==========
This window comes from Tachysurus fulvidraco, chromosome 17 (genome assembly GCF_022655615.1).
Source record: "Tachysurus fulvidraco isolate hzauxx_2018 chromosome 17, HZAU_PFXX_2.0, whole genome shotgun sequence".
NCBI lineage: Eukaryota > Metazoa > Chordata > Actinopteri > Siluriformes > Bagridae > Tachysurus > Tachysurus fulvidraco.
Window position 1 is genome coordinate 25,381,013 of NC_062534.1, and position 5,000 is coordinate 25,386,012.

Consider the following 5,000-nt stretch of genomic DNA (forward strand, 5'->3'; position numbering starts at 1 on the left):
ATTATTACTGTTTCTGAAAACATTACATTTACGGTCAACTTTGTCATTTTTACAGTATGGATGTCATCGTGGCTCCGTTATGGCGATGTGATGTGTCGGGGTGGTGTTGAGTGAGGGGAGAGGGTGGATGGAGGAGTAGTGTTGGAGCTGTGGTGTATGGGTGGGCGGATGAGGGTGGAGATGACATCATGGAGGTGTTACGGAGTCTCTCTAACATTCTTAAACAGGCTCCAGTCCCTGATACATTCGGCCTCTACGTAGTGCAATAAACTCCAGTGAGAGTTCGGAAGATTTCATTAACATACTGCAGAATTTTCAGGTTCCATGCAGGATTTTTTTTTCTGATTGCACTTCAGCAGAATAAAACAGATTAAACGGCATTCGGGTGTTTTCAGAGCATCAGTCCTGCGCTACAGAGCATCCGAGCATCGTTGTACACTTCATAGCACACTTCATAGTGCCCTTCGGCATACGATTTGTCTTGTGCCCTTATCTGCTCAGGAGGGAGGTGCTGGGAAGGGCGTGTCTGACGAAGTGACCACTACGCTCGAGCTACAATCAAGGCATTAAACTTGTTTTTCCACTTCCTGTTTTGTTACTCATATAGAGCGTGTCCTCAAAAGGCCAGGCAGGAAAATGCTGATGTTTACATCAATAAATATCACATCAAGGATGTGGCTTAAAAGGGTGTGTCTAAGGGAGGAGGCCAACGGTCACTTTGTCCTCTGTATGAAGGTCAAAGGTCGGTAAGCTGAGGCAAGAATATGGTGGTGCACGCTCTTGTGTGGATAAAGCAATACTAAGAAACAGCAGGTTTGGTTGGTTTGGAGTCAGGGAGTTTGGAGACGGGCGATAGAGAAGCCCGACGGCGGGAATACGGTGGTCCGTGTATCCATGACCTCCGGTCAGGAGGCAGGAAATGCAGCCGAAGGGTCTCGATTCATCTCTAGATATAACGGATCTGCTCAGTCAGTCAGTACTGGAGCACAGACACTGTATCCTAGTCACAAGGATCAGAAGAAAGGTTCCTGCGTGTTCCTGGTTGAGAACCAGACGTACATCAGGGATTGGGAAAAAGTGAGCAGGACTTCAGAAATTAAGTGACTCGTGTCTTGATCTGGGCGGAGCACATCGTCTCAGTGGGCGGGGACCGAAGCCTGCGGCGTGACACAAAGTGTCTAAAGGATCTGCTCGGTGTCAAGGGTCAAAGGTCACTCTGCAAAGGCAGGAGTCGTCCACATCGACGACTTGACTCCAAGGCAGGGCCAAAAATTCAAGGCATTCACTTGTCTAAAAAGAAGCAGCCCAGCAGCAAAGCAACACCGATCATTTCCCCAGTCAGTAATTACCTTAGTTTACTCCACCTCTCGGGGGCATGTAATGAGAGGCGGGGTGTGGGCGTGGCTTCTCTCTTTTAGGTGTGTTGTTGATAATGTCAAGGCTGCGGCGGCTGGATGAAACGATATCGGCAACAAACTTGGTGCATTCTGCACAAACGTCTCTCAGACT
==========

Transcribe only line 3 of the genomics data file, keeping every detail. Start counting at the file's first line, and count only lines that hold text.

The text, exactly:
NCBI lineage: Eukaryota > Metazoa > Chordata > Actinopteri > Siluriformes > Bagridae > Tachysurus > Tachysurus fulvidraco.